Pressure mounted on President Obama on Monday for more thorough investigation into harsh interrogations of terrorism suspects under the Bush administration, even as he tried to reassure the Central Intelligence Agency that it would not be blamed for following legal advice.The pressure?
...human rights activists, Congressional Democrats and international officials pressed for a fuller accounting of what happened. Senator Diane Feinstein, a California Democrat and chairwoman of the Intelligence Committee, wrote Mr. Obama asking him not to rule out prosecutions until her panel completed an investigation over the next six to eight months.And:
The Senate Armed Services Committee plans to release its own report after two years of looking at the military’s use of harsh interrogation methods. And the Democratic chairmen of the Senate and House Judiciary Committees are pushing for a commission to look into the matter. At the same time, the administration faces pressure from abroad. Manfred Nowak, the United Nations’ chief official on torture, told an Austrian newspaper that as a party to the international Convention against Torture, the United States was required to investigate credible accusations of torture.Then there's:
Others pushing for more investigation included Philip D. Zelikow, the former State Department counselor in the Bush administration. On his blog for Foreign Policy magazine and in an interview, Mr. Zelikow said it was not up to a president to rule out an inquiry into possible criminal activity. “If a Republican president tried to do this, people would be apoplectic,” he said.Here's something else from Zelikow:
Frederick A. O. Schwarz Jr., who was chief counsel to the Church Committee, the Senate panel that investigated C.I.A. abuses in the 1970s, said Mr. Obama was “courageous” to rule out prosecutions for those who followed legal advice. But he said “it’s absolutely necessary” to investigate further, “not for the purpose of setting blame but to understand how it happened.”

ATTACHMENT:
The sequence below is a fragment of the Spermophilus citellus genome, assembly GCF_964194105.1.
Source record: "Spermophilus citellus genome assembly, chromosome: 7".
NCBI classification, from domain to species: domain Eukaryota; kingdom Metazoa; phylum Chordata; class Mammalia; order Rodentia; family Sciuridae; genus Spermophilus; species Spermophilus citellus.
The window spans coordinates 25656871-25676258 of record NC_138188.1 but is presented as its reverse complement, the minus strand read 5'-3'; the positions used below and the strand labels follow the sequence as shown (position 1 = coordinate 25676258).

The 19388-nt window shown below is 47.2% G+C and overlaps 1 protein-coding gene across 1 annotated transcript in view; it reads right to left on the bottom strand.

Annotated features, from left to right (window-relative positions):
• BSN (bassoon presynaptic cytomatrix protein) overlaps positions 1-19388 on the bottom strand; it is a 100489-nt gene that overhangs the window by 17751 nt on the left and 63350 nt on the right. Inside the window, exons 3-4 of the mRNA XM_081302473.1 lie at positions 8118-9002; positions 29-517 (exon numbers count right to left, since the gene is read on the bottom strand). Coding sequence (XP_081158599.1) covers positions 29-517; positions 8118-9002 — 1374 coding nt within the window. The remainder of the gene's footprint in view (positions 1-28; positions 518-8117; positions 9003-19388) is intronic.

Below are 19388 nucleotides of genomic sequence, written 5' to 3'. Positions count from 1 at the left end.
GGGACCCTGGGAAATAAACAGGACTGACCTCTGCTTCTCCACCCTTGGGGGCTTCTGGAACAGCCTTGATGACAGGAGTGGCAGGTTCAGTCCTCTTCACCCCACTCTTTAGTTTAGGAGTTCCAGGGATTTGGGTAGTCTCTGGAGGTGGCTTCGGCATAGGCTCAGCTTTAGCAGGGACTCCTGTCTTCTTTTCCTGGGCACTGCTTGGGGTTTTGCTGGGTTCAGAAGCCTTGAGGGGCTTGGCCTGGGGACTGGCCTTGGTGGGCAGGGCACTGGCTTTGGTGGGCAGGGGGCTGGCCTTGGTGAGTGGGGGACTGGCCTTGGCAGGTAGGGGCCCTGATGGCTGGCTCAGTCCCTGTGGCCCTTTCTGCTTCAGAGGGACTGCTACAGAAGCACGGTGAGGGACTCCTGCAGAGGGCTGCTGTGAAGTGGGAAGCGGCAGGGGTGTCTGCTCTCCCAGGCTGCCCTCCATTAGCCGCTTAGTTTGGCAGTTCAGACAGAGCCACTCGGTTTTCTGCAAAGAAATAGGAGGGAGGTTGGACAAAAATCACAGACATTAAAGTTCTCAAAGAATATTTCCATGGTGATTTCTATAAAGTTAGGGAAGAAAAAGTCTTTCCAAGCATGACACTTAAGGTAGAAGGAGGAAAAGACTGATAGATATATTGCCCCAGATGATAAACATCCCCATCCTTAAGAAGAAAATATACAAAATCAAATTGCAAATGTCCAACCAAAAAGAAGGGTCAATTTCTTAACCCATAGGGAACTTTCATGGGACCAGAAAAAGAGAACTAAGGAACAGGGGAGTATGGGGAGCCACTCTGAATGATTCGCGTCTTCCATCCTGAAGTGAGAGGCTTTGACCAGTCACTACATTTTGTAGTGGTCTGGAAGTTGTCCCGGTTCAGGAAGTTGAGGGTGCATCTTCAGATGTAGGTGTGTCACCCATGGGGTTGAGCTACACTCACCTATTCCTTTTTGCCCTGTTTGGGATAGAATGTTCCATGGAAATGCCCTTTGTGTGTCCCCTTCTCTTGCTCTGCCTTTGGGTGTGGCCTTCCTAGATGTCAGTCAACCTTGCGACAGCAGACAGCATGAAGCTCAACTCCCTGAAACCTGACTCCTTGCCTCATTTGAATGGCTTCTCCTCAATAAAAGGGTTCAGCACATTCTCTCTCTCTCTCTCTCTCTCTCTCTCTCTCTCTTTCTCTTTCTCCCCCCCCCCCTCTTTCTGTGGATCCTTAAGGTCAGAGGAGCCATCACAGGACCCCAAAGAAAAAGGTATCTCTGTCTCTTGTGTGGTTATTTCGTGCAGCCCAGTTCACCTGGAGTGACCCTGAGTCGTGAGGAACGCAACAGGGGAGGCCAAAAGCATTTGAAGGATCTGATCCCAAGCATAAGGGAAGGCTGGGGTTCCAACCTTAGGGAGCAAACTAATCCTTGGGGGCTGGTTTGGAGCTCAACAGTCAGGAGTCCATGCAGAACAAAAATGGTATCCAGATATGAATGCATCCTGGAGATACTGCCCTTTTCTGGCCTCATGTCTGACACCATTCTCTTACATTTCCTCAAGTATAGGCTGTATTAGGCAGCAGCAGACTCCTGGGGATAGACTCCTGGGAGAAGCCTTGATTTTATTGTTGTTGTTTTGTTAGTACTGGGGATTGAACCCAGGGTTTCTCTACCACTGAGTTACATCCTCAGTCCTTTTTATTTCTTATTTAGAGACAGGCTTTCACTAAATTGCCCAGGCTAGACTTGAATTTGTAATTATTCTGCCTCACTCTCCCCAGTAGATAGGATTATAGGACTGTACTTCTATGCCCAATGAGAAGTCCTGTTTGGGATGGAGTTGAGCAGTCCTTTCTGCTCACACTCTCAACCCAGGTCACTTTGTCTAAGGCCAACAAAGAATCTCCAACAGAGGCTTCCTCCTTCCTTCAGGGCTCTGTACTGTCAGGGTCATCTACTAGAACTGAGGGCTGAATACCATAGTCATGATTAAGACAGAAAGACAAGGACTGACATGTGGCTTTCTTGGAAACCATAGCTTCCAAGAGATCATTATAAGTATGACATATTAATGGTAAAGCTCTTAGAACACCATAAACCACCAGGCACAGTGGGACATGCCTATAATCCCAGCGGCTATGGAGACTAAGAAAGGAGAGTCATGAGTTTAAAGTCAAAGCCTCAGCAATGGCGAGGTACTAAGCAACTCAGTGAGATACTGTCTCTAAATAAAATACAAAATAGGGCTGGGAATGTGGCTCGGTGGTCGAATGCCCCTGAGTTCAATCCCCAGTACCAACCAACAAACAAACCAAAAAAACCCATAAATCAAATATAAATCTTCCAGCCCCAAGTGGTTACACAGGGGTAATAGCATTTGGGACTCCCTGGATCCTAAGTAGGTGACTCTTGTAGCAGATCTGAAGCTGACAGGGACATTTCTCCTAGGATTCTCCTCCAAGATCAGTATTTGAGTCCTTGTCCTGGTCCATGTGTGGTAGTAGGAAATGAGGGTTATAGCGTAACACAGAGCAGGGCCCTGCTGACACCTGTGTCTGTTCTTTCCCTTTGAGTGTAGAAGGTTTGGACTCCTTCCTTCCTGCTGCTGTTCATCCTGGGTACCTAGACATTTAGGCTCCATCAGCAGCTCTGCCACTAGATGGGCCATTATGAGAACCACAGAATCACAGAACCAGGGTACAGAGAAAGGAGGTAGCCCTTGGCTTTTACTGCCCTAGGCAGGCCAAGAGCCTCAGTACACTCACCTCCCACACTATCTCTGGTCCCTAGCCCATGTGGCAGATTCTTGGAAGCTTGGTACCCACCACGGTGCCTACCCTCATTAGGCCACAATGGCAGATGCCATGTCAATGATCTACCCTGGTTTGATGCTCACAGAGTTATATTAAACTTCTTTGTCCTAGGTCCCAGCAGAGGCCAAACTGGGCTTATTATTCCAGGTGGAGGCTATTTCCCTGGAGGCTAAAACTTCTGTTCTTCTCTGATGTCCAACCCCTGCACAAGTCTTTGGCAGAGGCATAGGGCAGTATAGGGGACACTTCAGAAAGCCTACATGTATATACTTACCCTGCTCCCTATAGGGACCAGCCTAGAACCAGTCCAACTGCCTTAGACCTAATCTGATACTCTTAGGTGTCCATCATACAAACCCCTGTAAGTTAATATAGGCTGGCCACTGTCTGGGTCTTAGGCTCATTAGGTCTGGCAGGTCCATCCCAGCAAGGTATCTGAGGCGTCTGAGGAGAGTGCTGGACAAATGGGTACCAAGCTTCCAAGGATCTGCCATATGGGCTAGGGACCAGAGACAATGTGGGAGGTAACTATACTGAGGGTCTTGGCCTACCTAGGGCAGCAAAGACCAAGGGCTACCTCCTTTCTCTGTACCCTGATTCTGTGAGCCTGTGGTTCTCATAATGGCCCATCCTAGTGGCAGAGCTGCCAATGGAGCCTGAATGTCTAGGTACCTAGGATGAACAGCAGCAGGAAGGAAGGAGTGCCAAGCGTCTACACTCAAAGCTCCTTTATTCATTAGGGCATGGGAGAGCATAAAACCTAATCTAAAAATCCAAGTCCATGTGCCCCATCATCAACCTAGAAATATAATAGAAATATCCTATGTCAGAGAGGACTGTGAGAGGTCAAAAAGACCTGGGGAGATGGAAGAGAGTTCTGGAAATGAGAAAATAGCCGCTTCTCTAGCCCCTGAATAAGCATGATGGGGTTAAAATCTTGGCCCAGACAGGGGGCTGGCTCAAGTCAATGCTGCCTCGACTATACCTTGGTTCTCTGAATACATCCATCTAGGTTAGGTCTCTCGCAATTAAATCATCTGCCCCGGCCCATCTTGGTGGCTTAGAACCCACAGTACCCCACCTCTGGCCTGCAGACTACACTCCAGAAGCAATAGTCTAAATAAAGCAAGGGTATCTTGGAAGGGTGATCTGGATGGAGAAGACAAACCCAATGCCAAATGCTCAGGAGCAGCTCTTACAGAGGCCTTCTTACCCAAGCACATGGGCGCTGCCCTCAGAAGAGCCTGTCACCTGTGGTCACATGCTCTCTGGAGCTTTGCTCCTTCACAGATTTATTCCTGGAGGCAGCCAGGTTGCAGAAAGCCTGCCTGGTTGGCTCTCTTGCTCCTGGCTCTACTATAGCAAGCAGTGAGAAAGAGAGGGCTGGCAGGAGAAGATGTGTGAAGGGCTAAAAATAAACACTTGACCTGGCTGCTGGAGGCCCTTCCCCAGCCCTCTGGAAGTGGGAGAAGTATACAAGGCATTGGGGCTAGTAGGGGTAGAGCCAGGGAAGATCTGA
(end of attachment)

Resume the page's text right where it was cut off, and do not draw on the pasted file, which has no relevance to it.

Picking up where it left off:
I am not eager to see any government officials prosecuted for crimes because of their zeal to protect their country. But crimes committed for worthy motives are still crimes, and we have institutions to sort this out.He then posits 5 possibilities:
So has anyone beside me found it troubling that President Obama is making announcements on who should be prosecuted for possible crimes? Whatever one's view of the matter, didn't the administration ardently announce its dedication to depoliticizing the Department of Justice? So why is it proper for the president to tell Attorney General Eric Holder what he should conclude?
- No unlawful conduct
- Unlawful conduct but with a credible defense
- Unlawful conduct with an inadequate defense
- Unlawful conduct, no defense, but Obama pardons
- No pardon, but Obama tells AG Holder what legal options he has.
Can you imagine what folks would say if a Republican president exercised option #5? I wish President Obama would just play this straight. He also does no favor to suspects if he politicizes the question of their innocence.Investigate. Prosecute. Do it publicly and fairly. It's the American way. It's also the law.